where , , , , is the modified Bessel function of the first kind and order , is the determinant of the covariance matrix, and is the Neumann factor The joint probability distribution given in (III) is valid only when and have identical covariance matrix , and if is a tridiagonal matrix (i.e. ). Indeed, in our mobility formulation both these conditions are satisfied. The covariance matrices of and are identical and equal to
where is the regression parameter in (8). The matrix has a Toeplitz structure, i.e. the correlation coefficients decay exponentially as the time shift between the elements of increase. The inverse covariance matrix has the tridiagonal property , hence (III) applies. To better understand the coefficients of the covariance matrix , we refer to (8). Clearly, as or while fixing the process described by (8) represents a drifting random walk mobility pattern with mean and variance . On the other hand, when or it degenerates into a constant mobility pattern with for all . Therefore, the OU model represents a wide range of patterns with various degree of memory where can be seen as a tuning parameter to obtain different levels of random movement between these two extremities.
For a fixed OU mobility model, the sampling interval controls the degree of memory in the stochastic process . To assess the validity of the first-order Markov assumption we evaluate a mutual-information-based metric as a function of the sampling interval . Given , the importance of in providing information for can be measured by the ratio of the conditional mutual information and the mutual information [wang1996verifying]
for , . Without a closed-form solution for the joint probability distribution of , , and , we numerically evaluate (11) for typical values of the tuning parameter .
In Fig. 1 we plot the mutual information ratio versus the sampling interval , for a given correlation time and for different values of the parameter . The diffusion coefficient in (2) expresses the mean square distance traveled per unit of time [gardiner2009stochastic]. A few important things can be noted from the figure. First, as the sampling interval increases, the correlation between and gradually decreases leading to . The opposite behavior is evident for small values of , where the mutual information between and increases. However, for very small values of we notice a decrease in the value of the ratio , particularly for low/high values of . The reason behind this behavior is that, fixing , as decreases or increases the node’s movement becomes more or less restricted, respectively, causing less variations in the link state. This, in turn, reduces , which measures the reduction in the uncertainty of due to knowledge of given .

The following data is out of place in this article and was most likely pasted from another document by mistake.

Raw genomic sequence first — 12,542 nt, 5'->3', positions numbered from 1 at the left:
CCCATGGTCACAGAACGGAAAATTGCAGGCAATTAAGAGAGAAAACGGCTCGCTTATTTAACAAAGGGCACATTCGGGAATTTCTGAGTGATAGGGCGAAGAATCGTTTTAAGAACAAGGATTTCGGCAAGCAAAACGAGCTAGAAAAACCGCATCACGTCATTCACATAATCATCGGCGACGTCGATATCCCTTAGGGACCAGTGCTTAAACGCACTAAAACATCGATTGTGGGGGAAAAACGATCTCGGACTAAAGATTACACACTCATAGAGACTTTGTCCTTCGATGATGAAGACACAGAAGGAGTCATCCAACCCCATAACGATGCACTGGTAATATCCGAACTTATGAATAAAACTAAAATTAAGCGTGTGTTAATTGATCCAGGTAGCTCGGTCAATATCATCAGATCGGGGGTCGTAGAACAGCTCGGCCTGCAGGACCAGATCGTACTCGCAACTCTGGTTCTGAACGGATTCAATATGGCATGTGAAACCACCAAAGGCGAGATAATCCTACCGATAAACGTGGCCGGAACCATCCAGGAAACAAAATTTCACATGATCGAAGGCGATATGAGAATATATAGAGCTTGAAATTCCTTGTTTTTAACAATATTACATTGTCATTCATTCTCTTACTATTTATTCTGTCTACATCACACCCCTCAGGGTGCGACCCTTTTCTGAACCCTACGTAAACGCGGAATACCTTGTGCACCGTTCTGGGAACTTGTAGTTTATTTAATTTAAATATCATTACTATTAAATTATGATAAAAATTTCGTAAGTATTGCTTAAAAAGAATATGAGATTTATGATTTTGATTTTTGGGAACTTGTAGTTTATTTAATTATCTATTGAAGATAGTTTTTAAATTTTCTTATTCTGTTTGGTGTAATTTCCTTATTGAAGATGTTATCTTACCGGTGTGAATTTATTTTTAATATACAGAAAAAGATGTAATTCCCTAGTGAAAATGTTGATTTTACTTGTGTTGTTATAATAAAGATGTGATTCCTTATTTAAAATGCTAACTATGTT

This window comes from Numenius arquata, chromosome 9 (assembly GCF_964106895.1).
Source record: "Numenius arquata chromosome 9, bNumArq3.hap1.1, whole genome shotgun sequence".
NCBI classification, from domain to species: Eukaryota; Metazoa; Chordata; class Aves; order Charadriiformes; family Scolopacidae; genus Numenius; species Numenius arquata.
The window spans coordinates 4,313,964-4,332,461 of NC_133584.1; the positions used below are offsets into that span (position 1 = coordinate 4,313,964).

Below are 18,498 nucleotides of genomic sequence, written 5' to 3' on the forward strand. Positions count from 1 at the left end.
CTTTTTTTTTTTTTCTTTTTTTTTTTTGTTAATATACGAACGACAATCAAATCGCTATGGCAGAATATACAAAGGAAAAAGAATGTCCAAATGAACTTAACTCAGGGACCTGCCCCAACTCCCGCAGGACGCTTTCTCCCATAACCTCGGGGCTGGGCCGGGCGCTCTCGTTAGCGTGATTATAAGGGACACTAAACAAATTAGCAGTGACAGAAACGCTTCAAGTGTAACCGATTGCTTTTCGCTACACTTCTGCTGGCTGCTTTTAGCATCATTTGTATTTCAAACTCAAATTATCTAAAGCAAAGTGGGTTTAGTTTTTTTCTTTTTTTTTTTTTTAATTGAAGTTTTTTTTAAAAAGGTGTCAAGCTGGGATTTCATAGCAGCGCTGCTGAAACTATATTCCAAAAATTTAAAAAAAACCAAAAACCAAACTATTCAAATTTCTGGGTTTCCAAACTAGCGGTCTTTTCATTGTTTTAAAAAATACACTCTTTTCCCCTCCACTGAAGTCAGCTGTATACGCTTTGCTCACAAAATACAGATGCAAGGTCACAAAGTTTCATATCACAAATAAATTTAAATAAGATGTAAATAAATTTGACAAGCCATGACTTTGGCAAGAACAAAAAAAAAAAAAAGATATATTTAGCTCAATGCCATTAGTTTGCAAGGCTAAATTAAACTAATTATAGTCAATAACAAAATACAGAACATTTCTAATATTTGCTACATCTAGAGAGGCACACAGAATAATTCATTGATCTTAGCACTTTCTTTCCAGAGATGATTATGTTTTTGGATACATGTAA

Second, the importance of given can be considered negligible when , as expected, given that indicates how strong the current node’s location is correlated to its past ones. This behavior is verified for different values of the diffusion coefficient, as illustrated in Fig 1. Consequently, the first-order Markovian assumption is approximately verified when satisfies the condition
Under this formalism, we can write
for all and any time step . To that end, we can approximate the stochastic process capturing the time evolution of the link between nodes as a stationary DTMC with transition probabilities
and steady state probability
where the state variables determine the integration intervals and , respectively.
Iv Entropy Rate as a Link Stability Metric
In this section, we introduce a metric based on the information theoretic notion of entropy rate to evaluate the link stability in mobile ad hoc networks. The random movements of the nodes produce a sequence of on-off links leading to frequently changing network connectivity. In our analysis, the link state evolution is modeled as a stationary Markov chain, and its entropy rate is equal to the transition entropy [cover2012elements]
We can interpret the entropy rate as a measure of the uncertainty of the future state of the link given its past states. It is important to note that the OU model is not strictly stationary since its statistics in (3) depend on time . However, for the entropy rate, the transient behavior is suppressed when we take the limit , and , .
The transition probability, , reflects the random mobility in the network and fully captures the link dynamics. The distance changes due to the movement of nodes influencing the value of random variable , and therefore of . The entropy rate quantifies how quickly the link state is varying with time. So, a high entropy rate indicates that the link is frequently changing over time. Thus, the metric can be considered a good approach to characterize the uncertainty due to the random mobility.
From an information theoretic perspective, the entropy rate measures the average minimum description length of the stochastic process capturing the link dynamics. Hence, it can quantify the minimum routing overhead necessary to maintain up-to-date topology information across a mobile ad hoc network. It can also be used as a source of information for routing protocols to quantify path stability and select the most stable route between two nodes. A broader analysis of the beneficial effects of the entropy rate on routing algorithms is left for consideration in the future.